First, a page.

Chicago teachers union president offers to negotiate cuts in teacher pensions

By Kristina Betinis
13 May 2014

In an extraordinary set of statements last week highlighting her role as a political leader and ally of the ruling elite, Chicago Teachers Union (CTU) President Karen Lewis offered to negotiate cuts to teacher pensions for active teachers, and advised the city’s financial elite on how to appear less socially destructive-—by accepting a tax on certain financial transactions. Lewis’s interviews with the editorial boards of these media outlets take place as preparations for next year’s mayoral election campaign get underway.

In a report published May 8, Lewis offered to negotiate a cut to teacher pensions for those teachers who have not yet retired. Lewis spoke to the Crain’s Chicago Business editorial board on next year’s labor contract and what sort of givebacks could be expected. On teacher pensions, she said, “There could be some modification. We’re interested in talking about modifications, yes.”

This proposal was lauded by the business publication, which ran, “In an uncharacteristic peace gesture, Chicago Teachers Union President Karen Lewis says she’s prepared to offer pension concessions covering thousands of her members—but only under certain circumstances.”

While details were not provided, Crain’s suggested that the pension recipients’ 3 percent cost-of-living increase is what is at stake. The Chicago Teachers Pension Fund claims 44,473 members.

In the last year, the Democratic Party has led a merciless assault on worker pensions in the state of Illinois, goaded by the credit ratings agencies’ series of downgrades to the state’s credit rating. Last November, within hours of the Rhodes ruling on the legality of the Detroit bankruptcy law slashing pensions, the Illinois state legislature passed a bill in a special session to raise the retirement age and cut benefits to state workers. This April, the legislature passed another bill cutting cost-of-living increases for those Chicago municipal workers and city laborers whose pensions exceed a paltry $22,000 per year.

That the state’s pension “crisis” is wholly manufactured—a product of decades of “pension holidays” taken by political leaders who chose not to make contractually obligated payments to worker pension funds—is passed over by Lewis without mention. Chicago Public Schools currently owes the teachers pension fund $613 million.

Prior to offering up teacher pension benefits, during a meeting with the Chicago Sun-Times editorial board on May 6, Lewis floated the proposal of a financial transaction tax as a new source of city revenue. She suggested that a futures trade tax could help refurbish the negative image of the financial aristocracy.

“This is an opportunity to actually make heroes out of these people. Instead of everybody being angry at them about their money and their greed and all these other things. This is an opportunity for them to say, ‘You know what, we’re part of the city. We love this city. We’d like to see the city work. We’d like to be a part of the process and this isn’t going to be enough to make us want to go.’ ”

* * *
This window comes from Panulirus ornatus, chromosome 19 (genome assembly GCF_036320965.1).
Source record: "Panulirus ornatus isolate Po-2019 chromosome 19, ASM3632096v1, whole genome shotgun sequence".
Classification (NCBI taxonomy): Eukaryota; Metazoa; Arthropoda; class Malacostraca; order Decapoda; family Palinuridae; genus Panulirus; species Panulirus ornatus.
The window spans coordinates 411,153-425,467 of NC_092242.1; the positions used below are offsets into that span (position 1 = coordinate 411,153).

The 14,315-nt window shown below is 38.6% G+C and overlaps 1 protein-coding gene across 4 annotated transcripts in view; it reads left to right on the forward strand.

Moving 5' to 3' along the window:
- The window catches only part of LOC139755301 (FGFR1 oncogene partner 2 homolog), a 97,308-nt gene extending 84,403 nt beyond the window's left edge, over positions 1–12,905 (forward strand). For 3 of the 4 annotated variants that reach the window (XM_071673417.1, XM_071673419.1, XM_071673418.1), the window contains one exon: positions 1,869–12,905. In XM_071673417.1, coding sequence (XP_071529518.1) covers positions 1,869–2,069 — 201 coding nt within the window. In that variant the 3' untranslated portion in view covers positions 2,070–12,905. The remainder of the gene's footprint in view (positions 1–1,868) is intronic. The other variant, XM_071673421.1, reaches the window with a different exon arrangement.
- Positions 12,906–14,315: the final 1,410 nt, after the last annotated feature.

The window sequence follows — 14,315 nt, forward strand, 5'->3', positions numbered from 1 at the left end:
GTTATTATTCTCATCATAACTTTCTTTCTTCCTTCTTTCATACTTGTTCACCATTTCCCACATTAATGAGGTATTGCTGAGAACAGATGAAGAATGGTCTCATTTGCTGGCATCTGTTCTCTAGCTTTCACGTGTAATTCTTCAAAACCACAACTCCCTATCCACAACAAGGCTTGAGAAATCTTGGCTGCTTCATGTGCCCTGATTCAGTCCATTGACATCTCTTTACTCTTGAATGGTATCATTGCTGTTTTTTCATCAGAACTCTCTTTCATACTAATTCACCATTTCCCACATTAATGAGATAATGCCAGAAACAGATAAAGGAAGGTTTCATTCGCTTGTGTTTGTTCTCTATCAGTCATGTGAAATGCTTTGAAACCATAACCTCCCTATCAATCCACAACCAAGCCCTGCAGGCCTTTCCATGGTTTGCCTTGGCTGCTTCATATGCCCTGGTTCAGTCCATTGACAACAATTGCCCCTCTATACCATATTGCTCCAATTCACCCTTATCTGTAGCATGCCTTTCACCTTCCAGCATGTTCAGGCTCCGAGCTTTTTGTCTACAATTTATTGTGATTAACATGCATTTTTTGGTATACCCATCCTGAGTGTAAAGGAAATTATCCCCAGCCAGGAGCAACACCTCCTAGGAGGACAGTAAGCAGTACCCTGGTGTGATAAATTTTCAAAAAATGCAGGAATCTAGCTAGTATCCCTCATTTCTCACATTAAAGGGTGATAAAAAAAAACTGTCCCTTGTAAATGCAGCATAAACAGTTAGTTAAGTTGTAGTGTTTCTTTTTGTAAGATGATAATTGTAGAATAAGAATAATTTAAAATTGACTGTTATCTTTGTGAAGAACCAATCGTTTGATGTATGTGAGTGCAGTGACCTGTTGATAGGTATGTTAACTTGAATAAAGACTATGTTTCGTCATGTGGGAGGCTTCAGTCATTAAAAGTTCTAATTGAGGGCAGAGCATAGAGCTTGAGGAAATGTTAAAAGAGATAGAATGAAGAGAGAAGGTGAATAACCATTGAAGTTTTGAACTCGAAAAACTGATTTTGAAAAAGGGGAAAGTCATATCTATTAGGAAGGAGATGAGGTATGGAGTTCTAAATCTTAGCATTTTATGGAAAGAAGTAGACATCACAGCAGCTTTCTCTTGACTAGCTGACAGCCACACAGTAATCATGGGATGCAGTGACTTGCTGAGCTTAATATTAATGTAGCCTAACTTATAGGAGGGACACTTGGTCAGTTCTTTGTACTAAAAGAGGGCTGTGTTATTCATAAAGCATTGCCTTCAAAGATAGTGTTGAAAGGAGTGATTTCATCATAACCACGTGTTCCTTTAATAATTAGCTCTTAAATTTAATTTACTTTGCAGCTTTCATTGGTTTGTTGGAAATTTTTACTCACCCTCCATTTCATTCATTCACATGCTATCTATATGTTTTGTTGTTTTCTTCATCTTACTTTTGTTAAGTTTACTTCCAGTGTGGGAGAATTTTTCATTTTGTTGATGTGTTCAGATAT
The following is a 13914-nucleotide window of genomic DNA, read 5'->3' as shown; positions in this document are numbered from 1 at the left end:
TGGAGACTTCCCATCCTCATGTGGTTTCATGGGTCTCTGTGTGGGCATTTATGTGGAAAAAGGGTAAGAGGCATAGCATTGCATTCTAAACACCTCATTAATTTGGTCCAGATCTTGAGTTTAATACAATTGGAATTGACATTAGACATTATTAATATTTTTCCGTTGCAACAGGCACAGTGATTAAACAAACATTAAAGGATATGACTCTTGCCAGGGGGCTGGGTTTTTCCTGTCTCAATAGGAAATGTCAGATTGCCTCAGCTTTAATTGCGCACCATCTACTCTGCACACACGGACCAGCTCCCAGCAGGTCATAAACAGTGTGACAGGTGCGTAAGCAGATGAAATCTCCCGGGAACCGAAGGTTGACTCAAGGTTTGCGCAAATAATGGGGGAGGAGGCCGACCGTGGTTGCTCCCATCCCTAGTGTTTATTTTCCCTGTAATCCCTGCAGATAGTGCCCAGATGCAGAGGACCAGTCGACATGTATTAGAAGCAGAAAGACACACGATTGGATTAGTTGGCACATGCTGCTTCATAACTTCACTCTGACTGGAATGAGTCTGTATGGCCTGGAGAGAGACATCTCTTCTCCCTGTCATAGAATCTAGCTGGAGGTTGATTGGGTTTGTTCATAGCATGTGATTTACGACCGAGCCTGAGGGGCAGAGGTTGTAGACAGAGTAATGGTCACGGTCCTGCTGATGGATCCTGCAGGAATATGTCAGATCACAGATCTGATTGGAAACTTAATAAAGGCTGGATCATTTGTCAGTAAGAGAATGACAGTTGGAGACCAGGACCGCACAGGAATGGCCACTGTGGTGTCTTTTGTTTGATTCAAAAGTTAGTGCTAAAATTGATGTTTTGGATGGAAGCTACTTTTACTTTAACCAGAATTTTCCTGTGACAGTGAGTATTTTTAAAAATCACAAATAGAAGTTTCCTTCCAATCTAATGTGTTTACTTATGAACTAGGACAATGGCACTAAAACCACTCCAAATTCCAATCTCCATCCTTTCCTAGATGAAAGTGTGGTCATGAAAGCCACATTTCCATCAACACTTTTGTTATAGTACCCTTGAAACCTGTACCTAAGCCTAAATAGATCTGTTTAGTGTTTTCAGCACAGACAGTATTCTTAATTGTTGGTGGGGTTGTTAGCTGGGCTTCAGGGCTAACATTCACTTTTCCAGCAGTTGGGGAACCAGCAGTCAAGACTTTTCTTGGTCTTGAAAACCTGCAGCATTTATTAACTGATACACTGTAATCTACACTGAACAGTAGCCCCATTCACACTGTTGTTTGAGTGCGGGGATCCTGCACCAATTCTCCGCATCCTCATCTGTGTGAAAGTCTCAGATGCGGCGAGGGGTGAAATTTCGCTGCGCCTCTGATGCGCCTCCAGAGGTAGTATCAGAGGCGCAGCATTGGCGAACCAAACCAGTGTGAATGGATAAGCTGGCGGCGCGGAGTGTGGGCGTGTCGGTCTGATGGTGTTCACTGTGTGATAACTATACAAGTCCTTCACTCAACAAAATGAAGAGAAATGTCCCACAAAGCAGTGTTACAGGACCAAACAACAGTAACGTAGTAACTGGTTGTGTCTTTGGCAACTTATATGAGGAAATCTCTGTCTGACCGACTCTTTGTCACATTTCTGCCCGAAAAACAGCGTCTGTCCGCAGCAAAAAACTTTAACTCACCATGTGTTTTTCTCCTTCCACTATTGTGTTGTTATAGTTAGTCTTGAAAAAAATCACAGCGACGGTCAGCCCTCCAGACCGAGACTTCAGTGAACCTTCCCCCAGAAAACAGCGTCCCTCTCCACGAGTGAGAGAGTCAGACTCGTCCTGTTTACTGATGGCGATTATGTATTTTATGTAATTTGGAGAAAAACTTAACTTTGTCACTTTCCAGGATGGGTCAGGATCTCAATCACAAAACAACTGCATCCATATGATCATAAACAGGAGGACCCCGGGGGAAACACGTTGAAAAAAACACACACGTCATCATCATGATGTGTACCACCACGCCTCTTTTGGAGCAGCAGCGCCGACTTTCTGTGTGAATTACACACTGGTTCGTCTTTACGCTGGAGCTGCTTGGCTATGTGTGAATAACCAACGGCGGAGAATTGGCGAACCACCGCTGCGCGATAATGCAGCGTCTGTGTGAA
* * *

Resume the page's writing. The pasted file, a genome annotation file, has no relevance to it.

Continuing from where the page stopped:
A tax on futures trades was also proposed in 2011 by the CTU and the Service Employees International Union (SEIU) through their “Stand Up Chicago” campaign, which was heralded as a plan to create jobs involved in cleaning and beautifying the city in order to attract businesses.

It has long been evident that Lewis and the CORE leadership of the CTU are reliable allies of the Democratic Party and the Obama administration, which has led the attack on public education. Lewis’s utterly cynical appeal to the financial elite, whose criminal role in triggering and deepening the financial collapse is known to tens of millions, ignores the fact that these elements played a significant part in looting the pension systems in Illinois, if not the teachers’ pension fund itself.

Lewis’s offer of pension concessions and her friendly advice to the bankers on improving their image is a clear vindication of the WSWS’s assessment of the role of the CTU.

The CTU claims to represent tens of thousands of teachers who are at the forefront of the struggle against a bipartisan attack on public education. These teachers waged a determined strike in 2012 to defend their jobs and the conditions of education.

Their efforts were betrayed, however, by a leadership that worked to prevent the struggle from developing into an open political fight against the Democratic Party. The CTU worked to impose all of the demands of the Emanuel administration, paving the way for the closure of 50 schools and the loss of thousands of jobs. The result has been a further deterioration of education in the city, along with expanded charters, severe overcrowding, and extremely stressful working conditions for teachers.

The task facing teachers and workers in every sector is to develop new political leadership that is entirely independent of the bourgeoisie, its political parties and its labor managers in the trade unions. It will be necessary to build rank-and-file committees in the schools that are armed with a socialist strategy, fighting to expropriate the ill-gotten wealth of the financial industry and to invest billions in the development of public education and infrastructure.

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